Two LGBTQ People Detained and Tortured by Azerbaijan Police Share Their Harrowing Tales
Near the end of September 2017, the world heard reports of police raids around the Middle Eastern country of Azerbaijan. The raids resulted in the arrest, detainment and torture of dozens of gay and transgender people under the pretense of them being drug dealers and sex workers. Now, two anonymous survivors of the torture have stepped forward to share their ordeals.
First, some background on the raids: A Sept. 22, 2017 video message posted by Javid Nabiyev, president of the Nefes LGBT Azerbaijan Alliance, claimed that police had raided private homes and public places popular among gay people. Nabiyev added that the police had forced detainees to give up contact info on their LGBTQ associates and forbade access to any lawyers and family members.
Nabiyev has since issued several follow-up videos including the one below featuring updates on the detainees. Detainees reported that police kept them in small over-crowded cells with about 18 other people. One trans woman says that airport police prevented her from leaving the country. Another straight man rounded up in the raids said that police electrocuted him when he denied being gay.
Two accounts from Azerbaijan detainees
In an interview with Radio Free Europe (RFE), one man who alleged serious abuse at the hands of police said that he was held for nine days:
They made me sign documents that were already filled in and also blank documents. I didn’t know what they were about. Then they asked if ‘clients’ I am seeing are wealthy. I told them I am not seeing clients, I’m just gay. They gave me electric shocks. They beat me with a stick on my knees. I couldn’t move afterwards.
Another survivor (a woman) told RFE, “Since this happened, wherever I go, the first thing I do is to look around to see if the people from the police station are there, or people are behaving suspiciously, because they could be police as well. I feel afraid if someone stares at me.”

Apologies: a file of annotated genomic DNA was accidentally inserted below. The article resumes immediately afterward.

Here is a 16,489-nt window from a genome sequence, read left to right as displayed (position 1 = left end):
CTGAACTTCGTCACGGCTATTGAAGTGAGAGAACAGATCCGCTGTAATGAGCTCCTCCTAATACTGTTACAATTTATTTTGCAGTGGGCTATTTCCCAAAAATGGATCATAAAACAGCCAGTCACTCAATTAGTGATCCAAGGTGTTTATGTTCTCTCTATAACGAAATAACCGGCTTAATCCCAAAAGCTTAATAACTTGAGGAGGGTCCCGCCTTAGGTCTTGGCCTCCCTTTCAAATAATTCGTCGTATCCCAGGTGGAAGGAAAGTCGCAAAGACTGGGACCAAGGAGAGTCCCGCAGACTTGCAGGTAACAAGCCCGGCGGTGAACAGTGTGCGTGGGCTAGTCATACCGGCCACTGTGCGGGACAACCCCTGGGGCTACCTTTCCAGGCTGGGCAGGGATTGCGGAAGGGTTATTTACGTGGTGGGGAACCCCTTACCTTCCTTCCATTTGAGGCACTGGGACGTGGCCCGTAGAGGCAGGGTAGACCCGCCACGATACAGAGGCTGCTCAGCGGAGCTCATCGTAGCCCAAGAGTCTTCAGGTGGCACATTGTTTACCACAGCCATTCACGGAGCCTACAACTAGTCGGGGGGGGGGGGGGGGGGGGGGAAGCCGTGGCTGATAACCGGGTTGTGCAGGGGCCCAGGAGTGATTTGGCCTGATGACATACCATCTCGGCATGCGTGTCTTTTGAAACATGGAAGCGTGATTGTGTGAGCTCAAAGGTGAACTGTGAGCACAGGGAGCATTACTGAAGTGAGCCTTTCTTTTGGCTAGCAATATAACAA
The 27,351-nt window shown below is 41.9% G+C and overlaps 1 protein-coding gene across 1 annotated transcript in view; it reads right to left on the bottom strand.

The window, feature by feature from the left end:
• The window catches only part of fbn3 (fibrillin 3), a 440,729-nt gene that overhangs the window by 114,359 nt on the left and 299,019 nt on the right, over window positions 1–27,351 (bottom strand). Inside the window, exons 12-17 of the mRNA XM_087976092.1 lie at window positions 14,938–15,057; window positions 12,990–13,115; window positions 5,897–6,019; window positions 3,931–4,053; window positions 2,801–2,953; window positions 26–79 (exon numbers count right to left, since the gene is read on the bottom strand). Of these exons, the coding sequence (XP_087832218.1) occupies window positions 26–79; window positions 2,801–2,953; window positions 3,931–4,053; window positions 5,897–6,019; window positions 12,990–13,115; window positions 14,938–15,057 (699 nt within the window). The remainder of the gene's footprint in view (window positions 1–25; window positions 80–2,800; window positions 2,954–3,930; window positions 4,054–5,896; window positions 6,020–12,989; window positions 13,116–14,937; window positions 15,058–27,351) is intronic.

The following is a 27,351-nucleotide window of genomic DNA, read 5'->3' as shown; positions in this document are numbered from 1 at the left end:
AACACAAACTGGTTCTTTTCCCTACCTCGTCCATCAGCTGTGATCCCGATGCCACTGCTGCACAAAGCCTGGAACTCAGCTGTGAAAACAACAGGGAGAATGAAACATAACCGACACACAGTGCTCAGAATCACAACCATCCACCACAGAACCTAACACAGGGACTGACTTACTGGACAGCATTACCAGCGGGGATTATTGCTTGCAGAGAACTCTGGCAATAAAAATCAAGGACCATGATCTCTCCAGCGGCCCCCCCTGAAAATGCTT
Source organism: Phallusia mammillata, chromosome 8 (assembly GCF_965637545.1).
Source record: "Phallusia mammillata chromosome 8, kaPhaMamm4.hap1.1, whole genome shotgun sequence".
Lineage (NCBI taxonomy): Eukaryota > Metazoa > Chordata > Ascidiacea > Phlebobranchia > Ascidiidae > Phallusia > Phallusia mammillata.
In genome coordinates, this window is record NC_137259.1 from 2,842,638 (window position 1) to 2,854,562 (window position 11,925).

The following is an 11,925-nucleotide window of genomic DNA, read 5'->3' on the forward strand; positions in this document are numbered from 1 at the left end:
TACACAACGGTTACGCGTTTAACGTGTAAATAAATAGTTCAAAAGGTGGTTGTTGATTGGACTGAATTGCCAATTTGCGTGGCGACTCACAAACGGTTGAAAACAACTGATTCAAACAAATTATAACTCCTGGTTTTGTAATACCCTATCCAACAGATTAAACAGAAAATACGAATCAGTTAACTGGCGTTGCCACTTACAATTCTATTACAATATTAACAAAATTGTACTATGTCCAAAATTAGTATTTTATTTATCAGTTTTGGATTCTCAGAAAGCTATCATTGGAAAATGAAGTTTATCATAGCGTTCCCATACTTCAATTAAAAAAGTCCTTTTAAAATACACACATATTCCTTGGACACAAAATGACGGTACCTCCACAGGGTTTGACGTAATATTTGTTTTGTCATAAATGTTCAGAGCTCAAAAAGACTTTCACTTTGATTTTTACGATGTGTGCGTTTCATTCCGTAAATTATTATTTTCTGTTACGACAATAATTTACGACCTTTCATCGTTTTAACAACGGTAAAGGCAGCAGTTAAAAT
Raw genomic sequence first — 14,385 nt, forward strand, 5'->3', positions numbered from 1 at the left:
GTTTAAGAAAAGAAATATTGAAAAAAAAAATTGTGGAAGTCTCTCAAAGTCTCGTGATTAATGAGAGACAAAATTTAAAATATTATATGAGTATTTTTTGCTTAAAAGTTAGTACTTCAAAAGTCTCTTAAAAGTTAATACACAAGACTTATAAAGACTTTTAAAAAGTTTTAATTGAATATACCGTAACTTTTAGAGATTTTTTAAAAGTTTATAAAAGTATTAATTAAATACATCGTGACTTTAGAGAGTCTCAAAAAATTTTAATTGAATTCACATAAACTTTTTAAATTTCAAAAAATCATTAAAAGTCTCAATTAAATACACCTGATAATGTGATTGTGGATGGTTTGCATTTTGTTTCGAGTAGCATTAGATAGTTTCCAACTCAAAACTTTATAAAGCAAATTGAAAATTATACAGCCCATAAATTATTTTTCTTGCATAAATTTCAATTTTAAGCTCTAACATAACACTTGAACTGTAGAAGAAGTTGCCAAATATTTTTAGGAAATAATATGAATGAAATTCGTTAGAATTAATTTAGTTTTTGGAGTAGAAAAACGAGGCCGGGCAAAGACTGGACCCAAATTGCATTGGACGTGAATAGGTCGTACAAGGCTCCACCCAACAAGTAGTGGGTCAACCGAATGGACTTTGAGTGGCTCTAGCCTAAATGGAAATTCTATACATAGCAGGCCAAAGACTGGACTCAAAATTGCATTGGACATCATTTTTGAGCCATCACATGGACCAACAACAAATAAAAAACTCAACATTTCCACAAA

The United Nations Human Rights Office called on the country to stop its “arbitrary arrests,” citing allegations of beatings, humiliation, electric shocks and forced shaving by authorities. The shaving allegedly occurred against transgender women, cutting their hair to humiliate and dehumanize them.
The Sweden-based human rights group Civil Rights Defenders claims to have anonymously spoken to Baku activists, and released a statement that said, “Police are also reportedly blackmailing several closeted LGBTI people for use as witnesses in politically motivated cases, threatening to publicly out them if they do not comply.”
RFE says that all 80 of the LGBTQ people who had been detained have since been released, but they also say that the number of people detained is far higher than what the police had officially reported, leaving it unclear how RFE or anyone else can be sure that all detainees have actually been released.
Although Azerbaijan repealed its Soviet-era anti-sodomy laws in 2000, gay men in the country still find it difficult to come out amid publicized abuse of gay sex workers by police. In 2016, ILGA-Europe (the European arm of the International Lesbian, Gay, Bisexual, Trans and Intersex Association) ranked Azerbaijan last among 49 European countries in terms of LGBTQ protections and equality.
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